As a scientist, I believe in science. As a religious person, I believe in spirit.
I also believe that scientists have egos and avoid evidence, sometimes as much as "hardened believers" avoid evolution. The Clovis First fiasco is one example. Another is the Valsequillo site. One geoarchaeologist said he would never believe the ancient date for its artifacts no matter what the evidence. That's not science; that's ego.
I recently received a comment on my Mission: Atlantis website from someone at Cornell University pleasantly ridiculing the idea that Atlantis ever existed. Why such snobbery? Ego.
I have seen miracles that would curl your hair. I have studied electronic engineering, computer science, astrophysics, geology, physics, chemistry, and more. So, I have been keenly aware of the problem with miracles. How are they possible? I am learning answers and they are every bit as fascinating as mathematics, logic and science.
I think the only way to learn more about the universe is to remain humble and hungry.
I don't believe in a literal interpretation of the Bible. There is too much woven in layers there. One of my books discusses this in great depth. I've recently learned that the Kabbalists wrote the Pentateuch in code, so it's no wonder that people have a hard time understanding it -- both atheists and believers; both groups have it all wrong.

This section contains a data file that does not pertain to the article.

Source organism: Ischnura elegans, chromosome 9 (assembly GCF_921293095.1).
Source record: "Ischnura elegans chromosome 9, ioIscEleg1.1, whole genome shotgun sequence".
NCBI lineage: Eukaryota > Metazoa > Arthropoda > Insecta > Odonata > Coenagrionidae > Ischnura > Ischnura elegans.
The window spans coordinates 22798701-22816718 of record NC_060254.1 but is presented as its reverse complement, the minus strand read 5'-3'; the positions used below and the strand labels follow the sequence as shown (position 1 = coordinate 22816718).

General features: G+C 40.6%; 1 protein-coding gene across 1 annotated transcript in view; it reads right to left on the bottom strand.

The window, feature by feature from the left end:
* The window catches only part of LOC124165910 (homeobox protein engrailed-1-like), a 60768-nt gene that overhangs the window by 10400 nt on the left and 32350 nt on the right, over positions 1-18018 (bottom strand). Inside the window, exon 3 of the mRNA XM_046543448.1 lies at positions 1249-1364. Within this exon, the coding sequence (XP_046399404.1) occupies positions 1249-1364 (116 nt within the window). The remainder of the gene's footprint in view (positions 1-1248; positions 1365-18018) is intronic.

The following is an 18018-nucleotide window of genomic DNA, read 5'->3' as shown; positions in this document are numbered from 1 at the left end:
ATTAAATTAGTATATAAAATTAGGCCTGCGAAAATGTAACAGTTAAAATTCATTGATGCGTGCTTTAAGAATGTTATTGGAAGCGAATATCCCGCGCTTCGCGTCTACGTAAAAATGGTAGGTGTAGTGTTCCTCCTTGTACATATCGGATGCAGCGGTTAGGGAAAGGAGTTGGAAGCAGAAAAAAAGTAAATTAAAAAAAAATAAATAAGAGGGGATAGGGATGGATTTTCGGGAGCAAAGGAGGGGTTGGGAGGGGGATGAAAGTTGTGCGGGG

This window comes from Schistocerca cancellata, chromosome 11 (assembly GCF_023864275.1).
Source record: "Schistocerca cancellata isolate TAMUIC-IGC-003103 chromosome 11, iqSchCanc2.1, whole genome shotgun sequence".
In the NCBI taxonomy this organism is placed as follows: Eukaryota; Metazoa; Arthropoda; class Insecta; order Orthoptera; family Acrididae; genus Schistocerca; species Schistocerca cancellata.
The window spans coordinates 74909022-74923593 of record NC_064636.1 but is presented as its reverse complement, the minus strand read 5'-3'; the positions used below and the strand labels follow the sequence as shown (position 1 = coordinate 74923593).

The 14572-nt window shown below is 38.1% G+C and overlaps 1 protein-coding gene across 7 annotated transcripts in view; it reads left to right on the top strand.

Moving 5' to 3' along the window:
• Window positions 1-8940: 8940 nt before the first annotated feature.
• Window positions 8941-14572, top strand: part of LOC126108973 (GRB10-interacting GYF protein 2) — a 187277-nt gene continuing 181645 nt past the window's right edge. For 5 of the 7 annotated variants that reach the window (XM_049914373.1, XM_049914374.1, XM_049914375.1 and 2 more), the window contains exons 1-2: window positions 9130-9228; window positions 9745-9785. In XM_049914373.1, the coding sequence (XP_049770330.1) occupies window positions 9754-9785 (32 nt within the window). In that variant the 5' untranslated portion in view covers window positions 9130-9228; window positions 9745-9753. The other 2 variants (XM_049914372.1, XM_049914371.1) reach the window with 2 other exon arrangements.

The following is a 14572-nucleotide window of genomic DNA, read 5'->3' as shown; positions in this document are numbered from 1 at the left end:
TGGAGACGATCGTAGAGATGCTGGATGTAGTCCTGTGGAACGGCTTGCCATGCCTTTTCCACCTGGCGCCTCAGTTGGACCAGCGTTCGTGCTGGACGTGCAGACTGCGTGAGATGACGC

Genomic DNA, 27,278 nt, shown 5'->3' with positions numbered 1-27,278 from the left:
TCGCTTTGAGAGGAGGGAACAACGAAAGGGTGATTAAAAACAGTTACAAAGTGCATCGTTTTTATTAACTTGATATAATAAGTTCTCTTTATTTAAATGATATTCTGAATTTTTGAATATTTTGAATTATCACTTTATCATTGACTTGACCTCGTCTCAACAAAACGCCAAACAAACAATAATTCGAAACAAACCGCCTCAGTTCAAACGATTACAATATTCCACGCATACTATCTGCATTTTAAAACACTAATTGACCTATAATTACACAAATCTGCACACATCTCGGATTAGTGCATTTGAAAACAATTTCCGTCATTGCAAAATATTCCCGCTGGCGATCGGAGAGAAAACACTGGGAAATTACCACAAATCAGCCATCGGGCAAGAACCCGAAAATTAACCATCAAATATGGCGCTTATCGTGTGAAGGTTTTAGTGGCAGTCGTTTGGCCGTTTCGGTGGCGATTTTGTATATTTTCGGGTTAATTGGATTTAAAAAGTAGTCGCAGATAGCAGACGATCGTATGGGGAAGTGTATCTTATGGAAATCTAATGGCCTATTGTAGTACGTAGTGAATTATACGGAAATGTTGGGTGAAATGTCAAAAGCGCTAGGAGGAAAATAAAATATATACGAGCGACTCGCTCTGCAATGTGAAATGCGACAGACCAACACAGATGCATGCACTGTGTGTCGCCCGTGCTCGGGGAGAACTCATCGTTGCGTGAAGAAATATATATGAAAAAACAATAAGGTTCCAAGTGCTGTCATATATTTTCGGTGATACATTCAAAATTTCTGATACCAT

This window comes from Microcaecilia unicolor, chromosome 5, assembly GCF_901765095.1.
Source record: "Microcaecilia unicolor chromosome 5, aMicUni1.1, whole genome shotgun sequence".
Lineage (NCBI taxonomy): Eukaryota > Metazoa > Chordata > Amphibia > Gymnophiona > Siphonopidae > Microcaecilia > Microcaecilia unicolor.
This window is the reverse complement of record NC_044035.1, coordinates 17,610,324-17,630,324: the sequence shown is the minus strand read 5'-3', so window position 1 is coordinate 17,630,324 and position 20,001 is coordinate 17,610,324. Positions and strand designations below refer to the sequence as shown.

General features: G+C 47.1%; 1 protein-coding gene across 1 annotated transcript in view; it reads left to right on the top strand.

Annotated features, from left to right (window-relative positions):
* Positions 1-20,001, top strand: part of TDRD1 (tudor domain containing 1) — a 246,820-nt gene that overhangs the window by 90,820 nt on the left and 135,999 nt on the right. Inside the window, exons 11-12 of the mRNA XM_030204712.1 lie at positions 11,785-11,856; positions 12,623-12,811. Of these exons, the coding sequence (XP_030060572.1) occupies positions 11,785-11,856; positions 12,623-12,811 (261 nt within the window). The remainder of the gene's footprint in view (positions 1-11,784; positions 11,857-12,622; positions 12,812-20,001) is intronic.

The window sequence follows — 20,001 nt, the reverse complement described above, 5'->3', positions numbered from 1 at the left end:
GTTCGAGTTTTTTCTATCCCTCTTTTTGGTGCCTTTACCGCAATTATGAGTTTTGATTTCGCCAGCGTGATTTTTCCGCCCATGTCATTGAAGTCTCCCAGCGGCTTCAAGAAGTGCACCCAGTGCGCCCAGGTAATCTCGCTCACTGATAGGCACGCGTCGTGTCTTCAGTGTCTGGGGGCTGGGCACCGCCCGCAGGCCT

Certain things in science are less certain than others. Take the lineage of Homo sapiens, for instance. There is some evidence, ridiculed by mainstream science, that shows man has been around for millions of years -- as Homo sapiens. The Valsequillo site shows humans camped out in Mexico 250,000 years ago -- 150,000 years before humans were supposed to have left Africa and 50,000 years before the currently accepted "oldest" anatomically modern humans.
But belief is rarely Truth. Someone who thinks they know it all about a field of study will not look beyond their currently accepted beliefs. Scientists do this all the time.
I wrote in my book, "James Gleick, American author and journalist, warned us about such things. In his bestselling book, Chaos: Making a New Science, he wrote, 'Shallow ideas can be assimilated; ideas that require people to reorganize their picture of the world provoke hostility.'"